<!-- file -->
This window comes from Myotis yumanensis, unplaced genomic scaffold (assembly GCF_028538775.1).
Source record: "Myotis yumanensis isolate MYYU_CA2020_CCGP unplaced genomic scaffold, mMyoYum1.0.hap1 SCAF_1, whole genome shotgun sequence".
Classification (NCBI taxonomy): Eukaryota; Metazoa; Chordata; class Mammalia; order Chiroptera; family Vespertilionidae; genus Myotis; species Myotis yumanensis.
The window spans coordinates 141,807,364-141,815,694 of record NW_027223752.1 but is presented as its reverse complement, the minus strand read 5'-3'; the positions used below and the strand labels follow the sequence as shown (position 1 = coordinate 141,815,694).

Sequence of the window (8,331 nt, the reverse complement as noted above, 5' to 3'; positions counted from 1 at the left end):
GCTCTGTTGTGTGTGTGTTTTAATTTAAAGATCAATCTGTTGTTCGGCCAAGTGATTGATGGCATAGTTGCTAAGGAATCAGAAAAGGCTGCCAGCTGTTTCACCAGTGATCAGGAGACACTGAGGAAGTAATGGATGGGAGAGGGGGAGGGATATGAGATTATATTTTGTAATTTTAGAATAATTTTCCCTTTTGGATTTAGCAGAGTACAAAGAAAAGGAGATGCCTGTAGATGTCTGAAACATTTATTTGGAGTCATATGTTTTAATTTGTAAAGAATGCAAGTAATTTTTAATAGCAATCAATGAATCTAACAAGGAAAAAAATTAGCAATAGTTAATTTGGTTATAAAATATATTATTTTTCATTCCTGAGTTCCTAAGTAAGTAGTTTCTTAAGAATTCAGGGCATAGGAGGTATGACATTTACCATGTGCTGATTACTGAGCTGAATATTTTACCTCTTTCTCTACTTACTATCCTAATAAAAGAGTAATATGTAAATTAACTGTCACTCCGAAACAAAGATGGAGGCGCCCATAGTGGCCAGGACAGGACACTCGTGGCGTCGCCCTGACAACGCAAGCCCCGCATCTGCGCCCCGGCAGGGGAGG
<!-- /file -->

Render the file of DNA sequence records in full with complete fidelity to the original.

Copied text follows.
This window comes from Myotis yumanensis, unplaced genomic scaffold (assembly GCF_028538775.1).
Source record: "Myotis yumanensis isolate MYYU_CA2020_CCGP unplaced genomic scaffold, mMyoYum1.0.hap1 SCAF_1, whole genome shotgun sequence".
Classification (NCBI taxonomy): Eukaryota; Metazoa; Chordata; class Mammalia; order Chiroptera; family Vespertilionidae; genus Myotis; species Myotis yumanensis.
The window spans coordinates 141,807,364-141,815,694 of record NW_027223752.1 but is presented as its reverse complement, the minus strand read 5'-3'; the positions used below and the strand labels follow the sequence as shown (position 1 = coordinate 141,815,694).

Sequence of the window (8,331 nt, the reverse complement as noted above, 5' to 3'; positions counted from 1 at the left end):
GCTCTGTTGTGTGTGTGTTTTAATTTAAAGATCAATCTGTTGTTCGGCCAAGTGATTGATGGCATAGTTGCTAAGGAATCAGAAAAGGCTGCCAGCTGTTTCACCAGTGATCAGGAGACACTGAGGAAGTAATGGATGGGAGAGGGGGAGGGATATGAGATTATATTTTGTAATTTTAGAATAATTTTCCCTTTTGGATTTAGCAGAGTACAAAGAAAAGGAGATGCCTGTAGATGTCTGAAACATTTATTTGGAGTCATATGTTTTAATTTGTAAAGAATGCAAGTAATTTTTAATAGCAATCAATGAATCTAACAAGGAAAAAAATTAGCAATAGTTAATTTGGTTATAAAATATATTATTTTTCATTCCTGAGTTCCTAAGTAAGTAGTTTCTTAAGAATTCAGGGCATAGGAGGTATGACATTTACCATGTGCTGATTACTGAGCTGAATATTTTACCTCTTTCTCTACTTACTATCCTAATAAAAGAGTAATATGTAAATTAACTGTCACTCCGAAACAAAGATGGAGGCGCCCATAGTGGCCAGGACAGGACACTCGTGGCGTCGCCCTGACAACGCAAGCCCCGCATCTGCGCCCCGGCAGGGGAGG